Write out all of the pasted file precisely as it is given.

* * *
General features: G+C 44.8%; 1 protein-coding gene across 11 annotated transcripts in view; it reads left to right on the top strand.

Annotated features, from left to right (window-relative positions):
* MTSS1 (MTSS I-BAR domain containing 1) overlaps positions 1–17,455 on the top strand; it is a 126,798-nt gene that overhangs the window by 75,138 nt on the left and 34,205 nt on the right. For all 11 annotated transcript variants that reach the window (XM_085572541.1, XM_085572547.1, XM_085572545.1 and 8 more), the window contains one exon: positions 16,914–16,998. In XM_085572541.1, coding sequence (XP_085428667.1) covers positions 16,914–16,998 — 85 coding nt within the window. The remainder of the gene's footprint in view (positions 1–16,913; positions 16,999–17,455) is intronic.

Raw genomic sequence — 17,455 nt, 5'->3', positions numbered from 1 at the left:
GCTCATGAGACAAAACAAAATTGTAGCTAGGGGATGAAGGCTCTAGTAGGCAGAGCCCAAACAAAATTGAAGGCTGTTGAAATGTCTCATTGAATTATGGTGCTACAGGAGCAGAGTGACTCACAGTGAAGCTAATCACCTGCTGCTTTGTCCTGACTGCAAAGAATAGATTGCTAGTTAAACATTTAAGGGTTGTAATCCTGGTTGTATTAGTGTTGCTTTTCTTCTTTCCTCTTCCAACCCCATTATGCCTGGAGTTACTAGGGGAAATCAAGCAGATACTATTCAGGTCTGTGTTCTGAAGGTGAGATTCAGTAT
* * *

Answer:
General features: G+C 44.8%; 1 protein-coding gene across 11 annotated transcripts in view; it reads left to right on the top strand.

Annotated features, from left to right (window-relative positions):
* MTSS1 (MTSS I-BAR domain containing 1) overlaps positions 1–17,455 on the top strand; it is a 126,798-nt gene that overhangs the window by 75,138 nt on the left and 34,205 nt on the right. For all 11 annotated transcript variants that reach the window (XM_085572541.1, XM_085572547.1, XM_085572545.1 and 8 more), the window contains one exon: positions 16,914–16,998. In XM_085572541.1, coding sequence (XP_085428667.1) covers positions 16,914–16,998 — 85 coding nt within the window. The remainder of the gene's footprint in view (positions 1–16,913; positions 16,999–17,455) is intronic.

Raw genomic sequence — 17,455 nt, 5'->3', positions numbered from 1 at the left:
GCTCATGAGACAAAACAAAATTGTAGCTAGGGGATGAAGGCTCTAGTAGGCAGAGCCCAAACAAAATTGAAGGCTGTTGAAATGTCTCATTGAATTATGGTGCTACAGGAGCAGAGTGACTCACAGTGAAGCTAATCACCTGCTGCTTTGTCCTGACTGCAAAGAATAGATTGCTAGTTAAACATTTAAGGGTTGTAATCCTGGTTGTATTAGTGTTGCTTTTCTTCTTTCCTCTTCCAACCCCATTATGCCTGGAGTTACTAGGGGAAATCAAGCAGATACTATTCAGGTCTGTGTTCTGAAGGTGAGATTCAGTAT